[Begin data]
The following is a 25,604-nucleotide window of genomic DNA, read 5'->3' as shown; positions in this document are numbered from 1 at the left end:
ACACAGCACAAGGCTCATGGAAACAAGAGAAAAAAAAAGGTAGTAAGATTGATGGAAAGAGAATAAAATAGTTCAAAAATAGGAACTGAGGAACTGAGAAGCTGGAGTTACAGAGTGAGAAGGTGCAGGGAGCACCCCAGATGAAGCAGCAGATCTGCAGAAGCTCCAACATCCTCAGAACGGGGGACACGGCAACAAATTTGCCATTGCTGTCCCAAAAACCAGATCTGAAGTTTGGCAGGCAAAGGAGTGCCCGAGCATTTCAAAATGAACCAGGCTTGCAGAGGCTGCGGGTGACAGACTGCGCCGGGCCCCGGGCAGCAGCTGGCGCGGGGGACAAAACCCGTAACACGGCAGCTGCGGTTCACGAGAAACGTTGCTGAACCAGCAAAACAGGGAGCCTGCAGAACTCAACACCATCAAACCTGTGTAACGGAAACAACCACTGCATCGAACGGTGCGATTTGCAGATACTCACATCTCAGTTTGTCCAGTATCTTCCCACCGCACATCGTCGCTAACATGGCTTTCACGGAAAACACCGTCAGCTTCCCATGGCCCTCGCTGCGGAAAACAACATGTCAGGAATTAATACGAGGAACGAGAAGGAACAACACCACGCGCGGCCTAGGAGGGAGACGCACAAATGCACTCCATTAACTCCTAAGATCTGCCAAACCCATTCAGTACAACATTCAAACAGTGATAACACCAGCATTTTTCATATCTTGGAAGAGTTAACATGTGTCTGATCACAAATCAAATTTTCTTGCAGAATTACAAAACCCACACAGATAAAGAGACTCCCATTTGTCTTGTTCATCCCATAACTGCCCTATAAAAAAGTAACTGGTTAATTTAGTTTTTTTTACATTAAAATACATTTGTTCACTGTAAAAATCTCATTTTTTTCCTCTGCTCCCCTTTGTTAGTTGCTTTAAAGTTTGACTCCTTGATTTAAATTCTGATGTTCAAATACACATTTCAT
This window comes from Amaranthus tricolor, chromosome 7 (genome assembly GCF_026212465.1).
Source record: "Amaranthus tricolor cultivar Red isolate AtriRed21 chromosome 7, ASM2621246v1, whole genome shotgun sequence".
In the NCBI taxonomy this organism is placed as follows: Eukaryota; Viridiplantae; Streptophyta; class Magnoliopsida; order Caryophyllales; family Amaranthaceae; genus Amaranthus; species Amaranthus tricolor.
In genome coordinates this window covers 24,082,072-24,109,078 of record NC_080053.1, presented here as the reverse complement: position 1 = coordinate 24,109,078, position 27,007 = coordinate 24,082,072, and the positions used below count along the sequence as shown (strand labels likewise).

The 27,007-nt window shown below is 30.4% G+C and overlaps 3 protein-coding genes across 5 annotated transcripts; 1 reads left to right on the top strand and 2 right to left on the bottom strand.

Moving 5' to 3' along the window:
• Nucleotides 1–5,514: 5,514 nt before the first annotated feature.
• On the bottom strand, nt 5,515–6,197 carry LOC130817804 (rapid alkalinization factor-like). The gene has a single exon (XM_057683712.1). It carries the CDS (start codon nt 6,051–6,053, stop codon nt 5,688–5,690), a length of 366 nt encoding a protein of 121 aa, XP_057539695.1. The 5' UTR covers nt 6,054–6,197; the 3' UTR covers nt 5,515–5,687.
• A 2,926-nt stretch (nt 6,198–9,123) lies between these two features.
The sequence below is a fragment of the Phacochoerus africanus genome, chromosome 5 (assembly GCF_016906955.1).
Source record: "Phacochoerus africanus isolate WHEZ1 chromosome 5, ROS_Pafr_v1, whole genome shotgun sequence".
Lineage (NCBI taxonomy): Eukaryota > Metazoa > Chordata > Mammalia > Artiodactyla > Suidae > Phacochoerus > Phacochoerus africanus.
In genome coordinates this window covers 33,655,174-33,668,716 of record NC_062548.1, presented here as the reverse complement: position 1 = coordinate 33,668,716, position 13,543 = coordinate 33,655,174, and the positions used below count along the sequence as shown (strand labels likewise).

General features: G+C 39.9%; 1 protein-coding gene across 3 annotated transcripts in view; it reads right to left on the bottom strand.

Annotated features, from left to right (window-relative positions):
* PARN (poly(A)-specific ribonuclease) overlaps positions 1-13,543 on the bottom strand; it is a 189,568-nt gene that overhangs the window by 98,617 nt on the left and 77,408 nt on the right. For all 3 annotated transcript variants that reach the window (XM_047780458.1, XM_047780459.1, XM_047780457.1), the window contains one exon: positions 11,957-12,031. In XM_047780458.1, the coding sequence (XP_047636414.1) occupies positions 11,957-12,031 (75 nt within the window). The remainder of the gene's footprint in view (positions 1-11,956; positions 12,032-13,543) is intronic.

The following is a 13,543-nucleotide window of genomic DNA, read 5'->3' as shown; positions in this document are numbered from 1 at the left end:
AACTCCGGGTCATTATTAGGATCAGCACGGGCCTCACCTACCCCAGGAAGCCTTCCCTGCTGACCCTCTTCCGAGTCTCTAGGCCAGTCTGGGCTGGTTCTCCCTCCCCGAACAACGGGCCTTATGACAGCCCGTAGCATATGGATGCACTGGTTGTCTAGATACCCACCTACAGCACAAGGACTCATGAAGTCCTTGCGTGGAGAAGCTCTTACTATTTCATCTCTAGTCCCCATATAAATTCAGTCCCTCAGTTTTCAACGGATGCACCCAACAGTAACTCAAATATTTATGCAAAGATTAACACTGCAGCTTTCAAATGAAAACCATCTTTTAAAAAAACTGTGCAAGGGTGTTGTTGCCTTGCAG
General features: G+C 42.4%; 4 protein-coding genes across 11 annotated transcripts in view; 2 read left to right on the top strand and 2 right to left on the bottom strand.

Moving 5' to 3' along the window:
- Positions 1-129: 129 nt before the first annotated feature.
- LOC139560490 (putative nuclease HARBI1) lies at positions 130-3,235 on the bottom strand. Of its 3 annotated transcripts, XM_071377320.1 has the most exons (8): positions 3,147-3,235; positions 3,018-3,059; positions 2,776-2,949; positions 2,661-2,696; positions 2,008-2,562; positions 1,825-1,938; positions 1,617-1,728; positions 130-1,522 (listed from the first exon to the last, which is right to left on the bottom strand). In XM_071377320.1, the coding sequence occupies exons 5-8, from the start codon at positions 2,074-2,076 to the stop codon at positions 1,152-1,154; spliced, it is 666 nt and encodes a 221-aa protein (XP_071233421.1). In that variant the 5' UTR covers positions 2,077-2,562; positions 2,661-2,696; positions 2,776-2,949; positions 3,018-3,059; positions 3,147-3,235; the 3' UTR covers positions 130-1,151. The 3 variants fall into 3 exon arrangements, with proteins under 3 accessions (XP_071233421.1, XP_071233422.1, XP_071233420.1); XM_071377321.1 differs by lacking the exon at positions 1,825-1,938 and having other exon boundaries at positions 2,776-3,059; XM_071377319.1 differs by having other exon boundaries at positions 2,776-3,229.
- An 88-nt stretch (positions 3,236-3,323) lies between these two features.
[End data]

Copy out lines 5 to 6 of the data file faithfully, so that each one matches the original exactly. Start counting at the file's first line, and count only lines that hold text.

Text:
In the NCBI taxonomy this organism is placed as follows: Eukaryota; Viridiplantae; Streptophyta; class Magnoliopsida; order Caryophyllales; family Amaranthaceae; genus Amaranthus; species Amaranthus tricolor.
In genome coordinates this window covers 24,082,072-24,109,078 of record NC_080053.1, presented here as the reverse complement: position 1 = coordinate 24,109,078, position 27,007 = coordinate 24,082,072, and the positions used below count along the sequence as shown (strand labels likewise).